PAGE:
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Date set for Centerm terminal construction; road upgrades scheduled along Burrard Inlet

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Dry Bulk,

Construction for the Centerm expansion project and South Shore access project will begin on 2 July 2019 and is expected to be complete by the beginning of 2022.

“These projects are being built to help meet anticipated near-term demand for containers shipped through the Port of Vancouver and will help accommodate Canada’s trade in goods like imported clothing, food and electronics, and exports such as pulp, paper, lumber, and specialty grains,” said Robin Silvester, President and Chief Executive Officer of the Vancouver Fraser Port Authority.

The projects will be contained to port land on the south shore of the Burrard Inlet, and include:

  • Reconfiguration and expansion of the Centerm container terminal. Once complete, the terminal will be able to accommodate a 60% increase in container traffic by having added only 15% more land.
  • Construction of a new overpass on Centennial Road to bypass rail tracks.
  • Changes to Waterfront Road so that it is a continuous port road from Canada Place to the McGill Street port entrance.
  • Removal of the Heatley Avenue overpass.

Recognising that growth can have impacts on the environment, the port authority is ensuring the project is built to high, sustainable infrastructure standards.

“In 2017, we received Envision Platinum for our Low Level Road project in North Vancouver, which was the first transportation project in North America to receive this rating from the Institute for Sustainable Infrastructure’s Envision-verified sustainable infrastructure rating system,” continued Silvester. “We are taking the same thorough approach to community and environmental considerations in these two important projects along Vancouver’s south shore.”

The Vancouver Fraser Port Authority is integrating environmental sustainability efforts throughout the projects, including:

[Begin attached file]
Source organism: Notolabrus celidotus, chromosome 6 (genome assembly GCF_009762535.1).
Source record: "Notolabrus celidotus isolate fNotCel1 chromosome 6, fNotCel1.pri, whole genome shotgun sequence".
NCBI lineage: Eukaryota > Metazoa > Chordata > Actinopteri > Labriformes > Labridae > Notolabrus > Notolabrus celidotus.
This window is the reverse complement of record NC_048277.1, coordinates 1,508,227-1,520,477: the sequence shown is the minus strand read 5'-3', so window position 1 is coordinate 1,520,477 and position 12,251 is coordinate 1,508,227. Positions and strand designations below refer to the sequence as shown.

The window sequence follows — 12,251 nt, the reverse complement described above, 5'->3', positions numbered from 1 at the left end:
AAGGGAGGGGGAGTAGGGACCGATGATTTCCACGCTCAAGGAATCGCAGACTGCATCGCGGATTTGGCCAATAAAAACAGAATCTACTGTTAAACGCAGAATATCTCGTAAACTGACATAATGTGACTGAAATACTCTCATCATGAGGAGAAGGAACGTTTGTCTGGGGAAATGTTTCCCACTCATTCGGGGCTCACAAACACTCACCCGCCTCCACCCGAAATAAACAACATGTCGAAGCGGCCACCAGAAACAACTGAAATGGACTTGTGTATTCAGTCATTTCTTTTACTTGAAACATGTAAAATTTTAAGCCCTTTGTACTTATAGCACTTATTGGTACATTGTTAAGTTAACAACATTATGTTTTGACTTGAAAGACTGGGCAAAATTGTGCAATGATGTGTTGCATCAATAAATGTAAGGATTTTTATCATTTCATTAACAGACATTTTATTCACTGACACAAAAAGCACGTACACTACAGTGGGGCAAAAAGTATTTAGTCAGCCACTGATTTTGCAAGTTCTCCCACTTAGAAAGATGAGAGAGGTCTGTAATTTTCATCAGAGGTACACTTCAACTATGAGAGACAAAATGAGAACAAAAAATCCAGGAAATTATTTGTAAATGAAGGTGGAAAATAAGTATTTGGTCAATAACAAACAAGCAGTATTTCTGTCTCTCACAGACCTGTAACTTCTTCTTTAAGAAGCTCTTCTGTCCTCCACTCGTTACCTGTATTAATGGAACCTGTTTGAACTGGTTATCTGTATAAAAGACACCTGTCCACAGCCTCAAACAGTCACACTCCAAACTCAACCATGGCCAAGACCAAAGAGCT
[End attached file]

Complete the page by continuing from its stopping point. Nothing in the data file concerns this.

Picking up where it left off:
• Pursuing a minimum of Envision Gold certification to ensure sustainable construction.
  • Pursuing LEED Gold certification for the new Centerm operations and administration building.
  • Installing a second shore power connection at Centerm on the newly expanded berth, so that if two ships with the necessary equipment are in port at the same time, they can both switch off their diesel-powered engines.
  • Installing terminal equipment that will help reduce greenhouse gases, including electrified rail mounted gantry cranes in place of the diesel-powered rubber tire gantry cranes currently used in the intermodal yard.
  • Creating new habitat to offset impacts of the project; the Maplewood Marine restoration project will restore approximately 5 ha. of currently low value marine habitat into higher value intertidal flat, eelgrass and rock reef habitat.
  • Ensuring dredging required for terminal expansion reduces the overall impacts on fish habitat by completing dredging within Fisheries and Oceans Canada’s marine works window.

“The Centerm expansion project will add much needed capacity and increase efficiency through process improvements. As a result, Canada’s trans-Pacific gateway will be more competitive as Canadian exports shift from North American to Asian markets. Also, the expansion will secure existing Canadian jobs while creating more well-paying jobs in the port industry,” added Maksim Mihic, General Manager of DP World (Canada) Inc., operator of Centerm container terminal.

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